When Do Dingos Stop Being Dingos?
Oh the messy, messy history of the dog family. Adding a new layer of complexity into the overarching story of recent divergence and anthropogenic backcrossing comes a tale from Australia’s dingos (Canis lupus dingo). A new paper (sub) measured the proportion of domestic dog in dingos across the continent. They observed higher hybridization in eastern than western Australia, but still observed it even in the isolated central range. As we noted in a previous What We’re Reading, some conservationists may be wary to protect dingos (listed as vulnerable to extinction by IUCN) due to hybridization.
In a previous post, Stephanie Schuttler explained the research supporting the designation of African forest elephants as a separate species from African savanna elephants. A common question, is whether hybrids exist. Previously, very few hybrids have been found. This new study (sub) by Mondol et al. examined samples collected from areas of Africa that were previously not included and where hybrids are likely to be found. Forty-six new hybrid samples were included and identify new areas of potential hybridization: the Uganda/DRC border, Central African Republic, and in West Africa. Although hybrids are fertile, the species separation is likely promoted by habitat differences and also human factors such as poaching.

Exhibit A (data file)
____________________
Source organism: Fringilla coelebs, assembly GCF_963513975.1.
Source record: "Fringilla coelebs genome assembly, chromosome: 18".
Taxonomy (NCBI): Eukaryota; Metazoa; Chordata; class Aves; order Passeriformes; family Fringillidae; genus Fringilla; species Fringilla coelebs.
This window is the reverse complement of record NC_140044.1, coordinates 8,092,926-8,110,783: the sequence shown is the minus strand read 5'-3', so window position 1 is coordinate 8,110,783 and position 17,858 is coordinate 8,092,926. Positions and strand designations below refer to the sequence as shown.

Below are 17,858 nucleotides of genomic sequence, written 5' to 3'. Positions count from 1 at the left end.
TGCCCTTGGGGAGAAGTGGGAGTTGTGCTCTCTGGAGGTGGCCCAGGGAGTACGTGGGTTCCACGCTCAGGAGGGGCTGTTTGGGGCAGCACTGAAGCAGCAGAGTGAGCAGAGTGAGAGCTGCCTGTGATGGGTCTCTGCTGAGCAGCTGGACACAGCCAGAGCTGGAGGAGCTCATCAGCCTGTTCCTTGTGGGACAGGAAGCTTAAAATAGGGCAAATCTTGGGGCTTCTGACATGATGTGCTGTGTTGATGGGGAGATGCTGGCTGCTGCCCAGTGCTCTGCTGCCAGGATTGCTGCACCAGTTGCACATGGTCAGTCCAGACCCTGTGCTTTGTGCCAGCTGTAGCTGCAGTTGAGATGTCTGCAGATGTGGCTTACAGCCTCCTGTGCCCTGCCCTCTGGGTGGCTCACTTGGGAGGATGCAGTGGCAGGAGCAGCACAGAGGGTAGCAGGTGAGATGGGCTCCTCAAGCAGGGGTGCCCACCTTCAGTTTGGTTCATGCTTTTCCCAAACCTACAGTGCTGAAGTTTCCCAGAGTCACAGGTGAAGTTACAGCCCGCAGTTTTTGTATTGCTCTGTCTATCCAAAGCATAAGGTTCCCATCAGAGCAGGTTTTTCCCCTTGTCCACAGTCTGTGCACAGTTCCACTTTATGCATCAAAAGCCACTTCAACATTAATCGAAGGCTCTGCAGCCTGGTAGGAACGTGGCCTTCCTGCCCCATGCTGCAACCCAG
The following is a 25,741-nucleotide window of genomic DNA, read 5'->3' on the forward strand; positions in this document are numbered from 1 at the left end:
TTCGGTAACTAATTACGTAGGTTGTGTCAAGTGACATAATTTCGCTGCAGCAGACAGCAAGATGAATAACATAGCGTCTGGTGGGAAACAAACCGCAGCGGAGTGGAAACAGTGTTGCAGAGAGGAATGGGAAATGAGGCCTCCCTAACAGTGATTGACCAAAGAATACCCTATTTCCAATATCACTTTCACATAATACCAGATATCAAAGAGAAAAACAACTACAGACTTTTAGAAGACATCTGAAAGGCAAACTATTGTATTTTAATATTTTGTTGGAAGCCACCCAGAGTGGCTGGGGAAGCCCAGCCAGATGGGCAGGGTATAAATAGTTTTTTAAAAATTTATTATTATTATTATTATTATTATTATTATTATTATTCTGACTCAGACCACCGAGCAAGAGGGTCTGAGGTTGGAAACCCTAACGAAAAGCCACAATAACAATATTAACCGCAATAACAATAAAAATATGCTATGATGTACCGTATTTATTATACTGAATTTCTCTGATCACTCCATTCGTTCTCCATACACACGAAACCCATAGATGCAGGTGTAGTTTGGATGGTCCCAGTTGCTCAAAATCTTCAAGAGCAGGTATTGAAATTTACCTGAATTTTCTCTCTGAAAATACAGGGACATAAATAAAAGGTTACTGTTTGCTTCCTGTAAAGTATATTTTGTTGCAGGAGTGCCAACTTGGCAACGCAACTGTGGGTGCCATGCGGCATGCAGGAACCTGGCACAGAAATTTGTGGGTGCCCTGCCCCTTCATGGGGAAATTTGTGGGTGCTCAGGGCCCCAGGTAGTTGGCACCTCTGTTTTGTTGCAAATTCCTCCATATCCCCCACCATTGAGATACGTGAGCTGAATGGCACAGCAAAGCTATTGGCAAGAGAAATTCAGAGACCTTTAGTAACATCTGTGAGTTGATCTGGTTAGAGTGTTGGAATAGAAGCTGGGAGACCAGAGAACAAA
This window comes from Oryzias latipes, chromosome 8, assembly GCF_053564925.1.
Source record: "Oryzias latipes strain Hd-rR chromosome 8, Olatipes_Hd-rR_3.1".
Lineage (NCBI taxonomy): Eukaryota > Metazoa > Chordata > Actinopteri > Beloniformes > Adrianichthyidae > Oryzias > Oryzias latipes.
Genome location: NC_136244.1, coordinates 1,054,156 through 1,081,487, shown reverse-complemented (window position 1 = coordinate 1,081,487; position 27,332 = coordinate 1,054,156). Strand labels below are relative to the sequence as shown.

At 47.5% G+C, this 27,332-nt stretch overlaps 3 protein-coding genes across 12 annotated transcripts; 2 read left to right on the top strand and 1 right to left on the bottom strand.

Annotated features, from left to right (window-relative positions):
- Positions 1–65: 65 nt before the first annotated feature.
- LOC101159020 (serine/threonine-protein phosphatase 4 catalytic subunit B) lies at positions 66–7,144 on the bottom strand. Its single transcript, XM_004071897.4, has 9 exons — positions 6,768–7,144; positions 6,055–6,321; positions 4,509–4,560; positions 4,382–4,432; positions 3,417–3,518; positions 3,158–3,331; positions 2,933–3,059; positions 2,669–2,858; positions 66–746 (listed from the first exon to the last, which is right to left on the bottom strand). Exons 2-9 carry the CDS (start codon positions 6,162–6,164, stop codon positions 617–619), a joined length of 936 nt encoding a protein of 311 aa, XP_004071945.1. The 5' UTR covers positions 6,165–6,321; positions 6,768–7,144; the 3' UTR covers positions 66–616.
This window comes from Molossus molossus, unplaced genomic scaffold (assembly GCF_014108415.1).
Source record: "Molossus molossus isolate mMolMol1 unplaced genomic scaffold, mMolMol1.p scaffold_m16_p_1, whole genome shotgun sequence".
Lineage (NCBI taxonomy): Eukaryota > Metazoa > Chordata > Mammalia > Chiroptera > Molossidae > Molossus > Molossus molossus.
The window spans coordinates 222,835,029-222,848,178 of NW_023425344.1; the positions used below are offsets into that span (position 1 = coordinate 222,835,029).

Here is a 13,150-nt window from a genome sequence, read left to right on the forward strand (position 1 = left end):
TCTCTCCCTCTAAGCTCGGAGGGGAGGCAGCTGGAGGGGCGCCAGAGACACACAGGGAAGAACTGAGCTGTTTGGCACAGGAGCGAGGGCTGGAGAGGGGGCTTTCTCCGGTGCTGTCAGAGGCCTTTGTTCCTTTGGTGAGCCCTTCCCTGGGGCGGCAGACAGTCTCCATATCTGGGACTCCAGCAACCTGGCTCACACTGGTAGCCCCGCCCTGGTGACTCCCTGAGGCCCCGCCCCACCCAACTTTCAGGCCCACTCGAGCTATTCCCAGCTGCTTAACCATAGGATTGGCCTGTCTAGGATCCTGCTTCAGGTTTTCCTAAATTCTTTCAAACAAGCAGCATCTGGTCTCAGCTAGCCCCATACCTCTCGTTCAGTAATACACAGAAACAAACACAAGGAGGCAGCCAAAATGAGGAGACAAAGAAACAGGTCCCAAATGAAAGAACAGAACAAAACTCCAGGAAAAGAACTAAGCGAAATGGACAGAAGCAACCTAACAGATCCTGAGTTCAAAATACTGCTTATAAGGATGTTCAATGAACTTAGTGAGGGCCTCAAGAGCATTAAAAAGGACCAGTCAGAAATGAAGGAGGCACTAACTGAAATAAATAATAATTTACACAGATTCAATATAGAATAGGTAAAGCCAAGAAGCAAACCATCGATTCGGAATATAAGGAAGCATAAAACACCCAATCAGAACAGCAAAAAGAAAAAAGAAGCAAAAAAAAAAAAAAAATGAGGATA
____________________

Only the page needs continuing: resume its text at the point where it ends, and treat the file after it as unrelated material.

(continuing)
A New Use for Camera Traps in Wildlife Trade
Coat color patterns (stripes and spots) on individuals can be used as unique identifying markers. Recently Thailand confiscated a tiger skin and compared the stripe patterns to pictures from camera traps, thereby identifying that the animal was poached from within an animal sanctuary. This adds to a growing number of methods to identify poached animals including genetics and in the future unique individual vocalizations (voices and word choice).